In Rochester, Minnesota, a city councilman wasn’t quite anonymous enough when complimenting himself in online forums and comments. Interesting community management problem – When is it okay to out a public figure as an anonymous commenter?
Do online news sites need to reinvent uploading and editing tools to gather user-created content?
Steve Outing says no, making the case that YouTube, Google Video, and myriad third place finishers do the heavy lifting, hosting the video and spitting out the little block of code that a user can paste into a post in your community site’s forums.
That’s fine for a community page, and inappropriate posts can always be deleted as necessary, but would you open up a news site to this sort of unfiltered visual participation?
We considered that idea at the Spartan Daily last semester, but opted to ask readers to just send us their photos by e-mail instead. Why? Mostly to prevent anything obscene from making it to the online pages of the Daily, but also because it seemed easier for non-Web2.0-savvy readers to figure out.
Citizen Journalism sites are a great place to try this out, although the number of digital vandals in a narrow audience will probably always be smaller than those reading a major metropolitan newspaper’s site. The readers at a hyperlocal or topical site are there on purpose. The few rotten strawberries at a gazillion page view online news site might make work for moderators faster than you can say wikitorial.
What do you think? Would you let readers post video and photos, depending on moderators to weed out obscenity and libel?
Okay, so maybe I don’t read it anymore, and maybe I never read it much to begin with, but when I just logged in to see what the comments look like these days, I was offered a chance to fulfill my duty to “meta-moderate.”
Nose around Slashdot a little bit, and you’ll find that every comment comes with a rating between 1 and 5, 5 being the highest. If you don’t want to read irrelevant, unfunny, redundant, style-free, or obvious commentary on the stories, just crank up the minimum rating level you’ll tolerate and scroll away.
I appear to have set my rating at 4 back when I briefly lurked around Slashdot to write this story about a year ago.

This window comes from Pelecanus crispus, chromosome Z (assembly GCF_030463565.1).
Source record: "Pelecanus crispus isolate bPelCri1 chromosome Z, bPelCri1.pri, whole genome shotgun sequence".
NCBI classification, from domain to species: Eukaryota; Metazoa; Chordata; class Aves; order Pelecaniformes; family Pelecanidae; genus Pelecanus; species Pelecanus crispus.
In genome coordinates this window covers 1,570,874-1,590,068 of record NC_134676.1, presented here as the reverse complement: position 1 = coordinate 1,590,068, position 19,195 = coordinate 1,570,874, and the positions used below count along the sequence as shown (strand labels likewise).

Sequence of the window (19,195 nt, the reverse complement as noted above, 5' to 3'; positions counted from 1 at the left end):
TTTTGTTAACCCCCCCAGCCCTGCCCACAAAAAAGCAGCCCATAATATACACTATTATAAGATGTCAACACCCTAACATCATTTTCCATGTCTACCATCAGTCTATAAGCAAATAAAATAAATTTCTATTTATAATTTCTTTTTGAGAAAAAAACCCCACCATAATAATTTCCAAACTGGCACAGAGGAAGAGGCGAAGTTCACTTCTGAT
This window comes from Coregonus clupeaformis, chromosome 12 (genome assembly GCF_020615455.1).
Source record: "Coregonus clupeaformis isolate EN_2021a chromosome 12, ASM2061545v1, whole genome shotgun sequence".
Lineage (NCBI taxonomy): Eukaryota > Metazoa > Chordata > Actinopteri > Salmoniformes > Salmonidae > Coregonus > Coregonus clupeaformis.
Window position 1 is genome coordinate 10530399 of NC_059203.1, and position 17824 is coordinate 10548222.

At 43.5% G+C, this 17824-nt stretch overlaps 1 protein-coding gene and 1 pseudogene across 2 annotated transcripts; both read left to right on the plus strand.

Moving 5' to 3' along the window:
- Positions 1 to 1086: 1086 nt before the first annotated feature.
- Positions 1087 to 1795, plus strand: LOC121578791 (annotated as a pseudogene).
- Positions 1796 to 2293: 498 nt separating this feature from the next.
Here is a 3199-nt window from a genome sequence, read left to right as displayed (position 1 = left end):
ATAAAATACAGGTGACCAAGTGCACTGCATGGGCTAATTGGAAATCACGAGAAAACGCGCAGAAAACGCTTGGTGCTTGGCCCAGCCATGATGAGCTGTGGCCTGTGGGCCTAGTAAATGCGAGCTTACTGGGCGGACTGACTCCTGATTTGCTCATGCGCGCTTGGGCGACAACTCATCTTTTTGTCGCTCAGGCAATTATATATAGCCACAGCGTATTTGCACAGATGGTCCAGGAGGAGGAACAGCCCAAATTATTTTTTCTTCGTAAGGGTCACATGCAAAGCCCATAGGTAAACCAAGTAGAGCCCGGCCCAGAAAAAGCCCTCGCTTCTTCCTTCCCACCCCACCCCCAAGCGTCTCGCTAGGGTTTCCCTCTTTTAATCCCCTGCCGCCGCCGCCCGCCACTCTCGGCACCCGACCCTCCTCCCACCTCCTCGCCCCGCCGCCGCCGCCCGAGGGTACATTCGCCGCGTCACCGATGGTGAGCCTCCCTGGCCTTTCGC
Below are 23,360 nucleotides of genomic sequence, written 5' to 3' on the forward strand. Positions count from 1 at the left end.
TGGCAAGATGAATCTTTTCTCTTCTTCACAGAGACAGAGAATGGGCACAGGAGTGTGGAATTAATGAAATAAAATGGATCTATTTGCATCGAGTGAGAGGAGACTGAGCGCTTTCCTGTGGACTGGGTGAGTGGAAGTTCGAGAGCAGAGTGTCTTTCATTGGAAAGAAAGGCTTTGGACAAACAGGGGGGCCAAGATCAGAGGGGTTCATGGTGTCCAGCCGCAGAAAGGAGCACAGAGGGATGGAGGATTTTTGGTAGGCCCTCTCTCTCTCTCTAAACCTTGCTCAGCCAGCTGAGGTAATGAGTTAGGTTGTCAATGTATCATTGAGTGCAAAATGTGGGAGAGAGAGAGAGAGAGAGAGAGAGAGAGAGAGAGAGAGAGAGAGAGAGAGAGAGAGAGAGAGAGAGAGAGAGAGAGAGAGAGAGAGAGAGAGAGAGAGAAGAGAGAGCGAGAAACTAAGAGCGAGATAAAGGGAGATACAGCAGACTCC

So why doesn’t everyone do it like this? Well for one thing, I’m not sure they know how, but hey, neither do I. It’s far more complicated for me to explain than it is for you to read about it, of course.
What’s the point of all this?
Well, as online newspaper folks, we need to come up with systems that allow readers to actively participate in the conversation through something a little more immediate than a letter to the editor, but we don’t want bulletin boards and article comments degenerating into a flamewar.
Are we really going to hire interns to watch over public forums to ensure that no one is offended, defamed, or libeled? Is that even our responsibility? Okay, let’s assume it is, just for fun. Letting the users moderate themselves via a Slashdot-esque system frees our interns up to do something useful with their time (insert getting-us-coffee joke here if you like). More importantly, it gives the user commentary a degree of edited-ness it wouldn’t otherwise have. It’s not quite what Hemingway was talking about when he called it a “crap filter,” but you get the idea.
When Slashdot gave me the chance to “meta-moderate,” I was asked to read 5 or 6 comments and asked whether a rating of “funny” or “off-topic” or “insightful” was a fair classification.
Even the crap filter has a filter — again, the users take care of all this ugly business, and every single post is available to be read, if you just turn your crap filter down…but who would?
[tags]newspapers, slashdot, comment moderation, bulletin boards, flamewars[/tags]